Flexible Pouches

 

Flexible pouches are foil or plastic bags. They are utilized in packaging applications for various uses, including snack food packaging and industrial liquid packaging. They can be found on shelves in supermarkets practically everywhere.

 

Flexible pouches have become extremely popular over the past few years for food packaging. This is mostly due to the fact that most of these pouches are resealable, have a low environmental impact, and are less costly to produce than alternative packaging materials such as glass, paperboard, metal, and cardboard containers.

Stand-Up-Pouches-2

Flexible pouches are commonly used for packaging thousands of products, including but not limited to granola, energy drinks, coffee, soups, snacks, nuts, and many other types of food products.

 

Flexible pouches have recently been adopted by the industrial hemp and legal cannabis markets as packaging for cannabis and hemp products such as gummies, whole flower hemp, and other edible products.

 

How To Choose The Proper Packaging Materials

 

The items above represent some of the most popular packaging materials but is not a full representation of all available materials. When it comes to choosing the right packaging materials for your products, you will want to do some research on several different types of materials before making a final decision.

 

If you would like to explore other packaging material options, consider visiting our learning center, which is packed with content about many different types of packaging materials.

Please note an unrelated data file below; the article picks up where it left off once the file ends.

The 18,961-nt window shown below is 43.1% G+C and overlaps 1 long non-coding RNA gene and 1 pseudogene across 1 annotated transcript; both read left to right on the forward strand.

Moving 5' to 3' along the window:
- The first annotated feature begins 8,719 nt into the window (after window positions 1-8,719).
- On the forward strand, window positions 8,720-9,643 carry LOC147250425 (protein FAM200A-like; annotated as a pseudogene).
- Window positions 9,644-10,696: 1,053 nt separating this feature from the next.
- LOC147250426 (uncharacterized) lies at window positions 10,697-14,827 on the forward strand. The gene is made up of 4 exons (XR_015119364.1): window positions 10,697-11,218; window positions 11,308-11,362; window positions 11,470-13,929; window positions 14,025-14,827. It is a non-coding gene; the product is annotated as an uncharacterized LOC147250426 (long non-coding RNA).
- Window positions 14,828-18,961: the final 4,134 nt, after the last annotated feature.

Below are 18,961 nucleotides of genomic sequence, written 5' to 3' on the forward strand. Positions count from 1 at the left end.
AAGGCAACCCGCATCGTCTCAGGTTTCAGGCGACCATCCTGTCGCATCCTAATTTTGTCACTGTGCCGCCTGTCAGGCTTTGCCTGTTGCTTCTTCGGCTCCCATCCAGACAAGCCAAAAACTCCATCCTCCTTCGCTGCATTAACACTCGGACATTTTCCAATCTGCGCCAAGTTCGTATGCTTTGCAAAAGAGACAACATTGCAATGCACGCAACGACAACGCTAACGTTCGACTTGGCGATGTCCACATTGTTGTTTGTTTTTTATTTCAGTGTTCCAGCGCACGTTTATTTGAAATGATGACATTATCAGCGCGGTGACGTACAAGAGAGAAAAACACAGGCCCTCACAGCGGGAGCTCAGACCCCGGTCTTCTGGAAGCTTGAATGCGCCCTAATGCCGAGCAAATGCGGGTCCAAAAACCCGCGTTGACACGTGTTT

However, you may prefer to get some professional guidance in choosing the right packaging materials for your products. In that case, you will want to consider speaking to one of our packaging experts. They will be able to help you choose the right packaging materials and vendor, even if that vendor is not ultimately us.

 

Free Infographic for optimal packaging design

 

About Nathan Dube

As the Digital Marketing Specialist at Industrial Packaging, I am honored to create content for such a phenomenal company and work with one of the greatest teams in the Packaging Industry. Whether creating a video, writing blog posts or generating other pieces of content and multimedia, I am always excited to help educate and inspire our prospects and clients to reach their highest potential in regards to their packaging processes and needs.